If You Don’t Have a Dad

I was 22, our dad had been dead for almost seven weeks and I was two weeks away from immigrating to the United States. I sat there at 10:30 pm on a Friday night with my two little brothers, aged 15 and 16, still in shocking grief and we switched on British Channel 4, waiting for some inappropriate, sophomoric American humor to lift our spirits.

The Father’s Day episode of the first season of South Park did not disappoint. At some point during the show, Cartman finds himself in the school counselor’s office talking about his single mother and behind the counselor’s desk was this poster:


If you don’t have a dad, you’re a bastard. My brothers and I looked around for a brief micro-second to see if it was OK to laugh. Then we couldn’t stop laughing until we ended up almost literally rolling on the floor. The line from the poster is still a humorous shortcut, a kind of inside joke that can take all of us brothers, thousands of miles apart, back to this poignant moment.

Humor is a funny foil against sadness. I still whip out a bit of gallow’s humor when people ask me what I’m doing for Father’s Day. “You know, it’s the one day a year it pays to have a dead dad, ha ha. I don’t even have to buy him a gift.”

Being a dad without a dad is more complicated than that, of course. So many times we’re left guessing how our dads dealt with stuff. I often look to a passing cloud and ask him. I often think of the thousands of kids I’ve coached and taught, in my 18 years of teaching, and wonder how they must feel.

It’s a bastard not having a dad. Twenty-two years wasn’t long enough, but I was lucky to have him. He fought prejudice in England by becoming one of a handful of Irish public defenders in the country. He held firmly that happiness is a byproduct of doing the right thing, rather than an end in itself. He taught me to listen to my conscience and to stand with people when no one else wants to stand with them. It’s a hard value to teach and to practice.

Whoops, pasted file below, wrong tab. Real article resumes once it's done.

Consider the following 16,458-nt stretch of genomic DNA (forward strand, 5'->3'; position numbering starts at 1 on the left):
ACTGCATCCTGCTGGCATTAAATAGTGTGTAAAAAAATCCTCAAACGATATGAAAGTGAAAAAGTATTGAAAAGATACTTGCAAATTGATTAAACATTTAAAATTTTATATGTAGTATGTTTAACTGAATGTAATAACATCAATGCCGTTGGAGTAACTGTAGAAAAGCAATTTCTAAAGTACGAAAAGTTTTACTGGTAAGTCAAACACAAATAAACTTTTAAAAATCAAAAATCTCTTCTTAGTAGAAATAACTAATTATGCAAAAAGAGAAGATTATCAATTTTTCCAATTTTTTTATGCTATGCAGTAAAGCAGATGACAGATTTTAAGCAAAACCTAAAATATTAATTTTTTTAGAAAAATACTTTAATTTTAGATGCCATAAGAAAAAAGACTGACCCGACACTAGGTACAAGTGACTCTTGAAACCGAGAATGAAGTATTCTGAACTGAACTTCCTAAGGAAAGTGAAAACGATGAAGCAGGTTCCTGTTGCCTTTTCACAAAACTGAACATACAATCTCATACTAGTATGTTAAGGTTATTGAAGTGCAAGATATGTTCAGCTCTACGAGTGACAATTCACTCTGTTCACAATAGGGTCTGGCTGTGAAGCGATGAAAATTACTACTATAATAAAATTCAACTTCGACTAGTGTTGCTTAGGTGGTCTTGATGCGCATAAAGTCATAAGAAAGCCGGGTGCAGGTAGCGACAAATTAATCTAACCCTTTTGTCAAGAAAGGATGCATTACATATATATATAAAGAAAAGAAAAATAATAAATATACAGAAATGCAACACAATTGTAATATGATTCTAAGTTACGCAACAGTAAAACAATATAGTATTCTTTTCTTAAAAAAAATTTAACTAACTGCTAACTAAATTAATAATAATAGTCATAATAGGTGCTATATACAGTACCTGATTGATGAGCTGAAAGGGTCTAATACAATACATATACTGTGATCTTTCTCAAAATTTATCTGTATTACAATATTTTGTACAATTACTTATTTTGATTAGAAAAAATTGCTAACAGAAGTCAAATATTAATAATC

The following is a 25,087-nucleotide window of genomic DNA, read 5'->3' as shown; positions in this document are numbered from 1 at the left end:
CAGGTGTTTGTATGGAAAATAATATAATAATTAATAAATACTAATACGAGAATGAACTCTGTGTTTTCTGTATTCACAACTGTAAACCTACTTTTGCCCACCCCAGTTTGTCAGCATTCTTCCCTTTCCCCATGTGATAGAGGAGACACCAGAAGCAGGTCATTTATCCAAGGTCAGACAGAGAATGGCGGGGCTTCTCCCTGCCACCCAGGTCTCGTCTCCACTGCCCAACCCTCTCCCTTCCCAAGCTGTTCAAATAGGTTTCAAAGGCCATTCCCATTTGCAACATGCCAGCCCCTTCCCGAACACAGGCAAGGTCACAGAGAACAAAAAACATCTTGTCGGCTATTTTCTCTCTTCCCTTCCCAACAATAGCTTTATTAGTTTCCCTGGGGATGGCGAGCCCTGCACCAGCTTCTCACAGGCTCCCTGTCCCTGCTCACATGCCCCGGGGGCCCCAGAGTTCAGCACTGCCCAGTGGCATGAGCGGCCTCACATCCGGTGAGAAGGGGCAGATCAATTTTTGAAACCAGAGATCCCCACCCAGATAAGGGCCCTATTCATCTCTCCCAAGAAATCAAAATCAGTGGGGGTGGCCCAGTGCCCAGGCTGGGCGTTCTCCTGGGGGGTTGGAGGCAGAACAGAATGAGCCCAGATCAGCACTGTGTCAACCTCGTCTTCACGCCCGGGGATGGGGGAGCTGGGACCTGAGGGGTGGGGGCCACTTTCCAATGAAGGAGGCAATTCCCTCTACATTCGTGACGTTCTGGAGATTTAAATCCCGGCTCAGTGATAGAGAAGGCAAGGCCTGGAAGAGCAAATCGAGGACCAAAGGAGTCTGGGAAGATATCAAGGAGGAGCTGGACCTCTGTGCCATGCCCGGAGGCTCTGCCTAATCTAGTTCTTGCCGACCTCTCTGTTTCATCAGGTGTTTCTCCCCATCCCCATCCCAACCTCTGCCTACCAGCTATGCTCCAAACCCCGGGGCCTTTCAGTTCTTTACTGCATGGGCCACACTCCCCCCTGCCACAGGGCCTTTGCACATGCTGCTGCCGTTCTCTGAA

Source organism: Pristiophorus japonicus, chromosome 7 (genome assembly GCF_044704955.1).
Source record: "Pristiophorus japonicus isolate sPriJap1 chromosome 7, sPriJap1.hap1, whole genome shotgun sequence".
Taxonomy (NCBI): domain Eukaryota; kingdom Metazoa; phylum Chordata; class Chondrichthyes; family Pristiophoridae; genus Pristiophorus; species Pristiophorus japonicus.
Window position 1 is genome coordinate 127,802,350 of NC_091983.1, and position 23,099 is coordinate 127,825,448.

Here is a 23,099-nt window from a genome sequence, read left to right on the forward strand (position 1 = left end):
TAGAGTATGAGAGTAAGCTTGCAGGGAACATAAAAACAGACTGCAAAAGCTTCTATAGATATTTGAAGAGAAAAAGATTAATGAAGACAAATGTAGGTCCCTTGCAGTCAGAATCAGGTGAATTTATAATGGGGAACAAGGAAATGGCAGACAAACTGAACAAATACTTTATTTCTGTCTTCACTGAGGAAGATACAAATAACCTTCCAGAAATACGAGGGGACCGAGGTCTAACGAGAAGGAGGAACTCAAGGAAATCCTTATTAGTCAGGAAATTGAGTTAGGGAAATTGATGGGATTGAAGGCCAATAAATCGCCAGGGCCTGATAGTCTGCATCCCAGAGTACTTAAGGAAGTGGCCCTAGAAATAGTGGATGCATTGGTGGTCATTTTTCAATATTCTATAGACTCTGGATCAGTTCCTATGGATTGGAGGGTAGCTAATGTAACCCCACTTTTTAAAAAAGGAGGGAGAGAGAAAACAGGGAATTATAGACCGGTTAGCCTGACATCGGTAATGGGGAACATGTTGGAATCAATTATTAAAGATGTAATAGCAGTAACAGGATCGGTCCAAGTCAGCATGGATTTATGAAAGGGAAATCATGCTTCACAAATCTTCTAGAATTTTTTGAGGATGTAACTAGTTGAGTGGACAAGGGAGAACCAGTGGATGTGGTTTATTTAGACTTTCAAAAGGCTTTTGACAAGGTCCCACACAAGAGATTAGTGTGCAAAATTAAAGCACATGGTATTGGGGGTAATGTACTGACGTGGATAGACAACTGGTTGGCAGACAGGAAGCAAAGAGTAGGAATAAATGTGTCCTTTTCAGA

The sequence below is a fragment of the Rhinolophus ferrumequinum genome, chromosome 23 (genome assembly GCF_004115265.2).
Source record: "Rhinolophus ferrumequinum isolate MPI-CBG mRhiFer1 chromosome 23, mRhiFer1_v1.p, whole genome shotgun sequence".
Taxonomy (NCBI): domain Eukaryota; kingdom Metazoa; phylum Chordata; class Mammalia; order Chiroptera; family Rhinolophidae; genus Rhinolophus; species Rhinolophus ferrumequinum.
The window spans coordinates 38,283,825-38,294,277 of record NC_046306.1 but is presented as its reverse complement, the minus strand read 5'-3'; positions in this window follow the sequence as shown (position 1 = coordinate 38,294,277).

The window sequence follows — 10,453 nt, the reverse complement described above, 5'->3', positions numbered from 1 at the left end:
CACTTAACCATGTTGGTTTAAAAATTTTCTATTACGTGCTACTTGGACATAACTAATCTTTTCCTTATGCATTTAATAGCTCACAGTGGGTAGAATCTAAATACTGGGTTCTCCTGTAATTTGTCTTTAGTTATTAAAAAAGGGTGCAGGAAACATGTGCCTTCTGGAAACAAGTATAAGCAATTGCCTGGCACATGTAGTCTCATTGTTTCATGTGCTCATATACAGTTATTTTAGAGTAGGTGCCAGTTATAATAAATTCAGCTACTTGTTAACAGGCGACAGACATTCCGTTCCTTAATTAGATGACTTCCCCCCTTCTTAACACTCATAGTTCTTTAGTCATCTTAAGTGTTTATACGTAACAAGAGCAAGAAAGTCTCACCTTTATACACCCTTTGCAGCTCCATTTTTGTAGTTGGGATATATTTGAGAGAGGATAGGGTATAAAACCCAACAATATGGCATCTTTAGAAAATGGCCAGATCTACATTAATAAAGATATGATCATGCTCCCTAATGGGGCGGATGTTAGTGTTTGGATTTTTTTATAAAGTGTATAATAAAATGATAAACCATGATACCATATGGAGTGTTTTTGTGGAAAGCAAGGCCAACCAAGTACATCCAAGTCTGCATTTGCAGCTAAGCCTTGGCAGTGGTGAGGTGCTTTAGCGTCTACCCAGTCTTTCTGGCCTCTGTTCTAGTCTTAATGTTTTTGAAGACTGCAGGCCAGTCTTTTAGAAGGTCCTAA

I named my son Brendan after my dear father, hoping some of his spirit would live on. When my boy ran out of Shake Shack to give his French fries to a homeless man who was sitting outside, I knew that my Dad’s spirit lives on.

And now that I’m a dad myself, I allow myself to get into the spirit of Father’s Day a little more easily. It’s important for my son to see how happy his displays of affection and appreciation make me.

Happy Father’s Day.

About Dominic McNicholas

Dominic McNicholas is a U.K.-born Irishman who has lived in the USA since 2000. A social activist, graphic artist and teacher of French, Spanish and ESOL in the Baltimore area since 2003, Dominic lives in Cockeysville and is father to an 11-year-old son.


  1. Great article! Hilarious and poignant. Thank you for sharing.

  2. As someone who grew up most of my childhood without a father, I recognize the importance that fathers make in their children’s lives. Now I get to provide for my kids what I didn’t have growing up.

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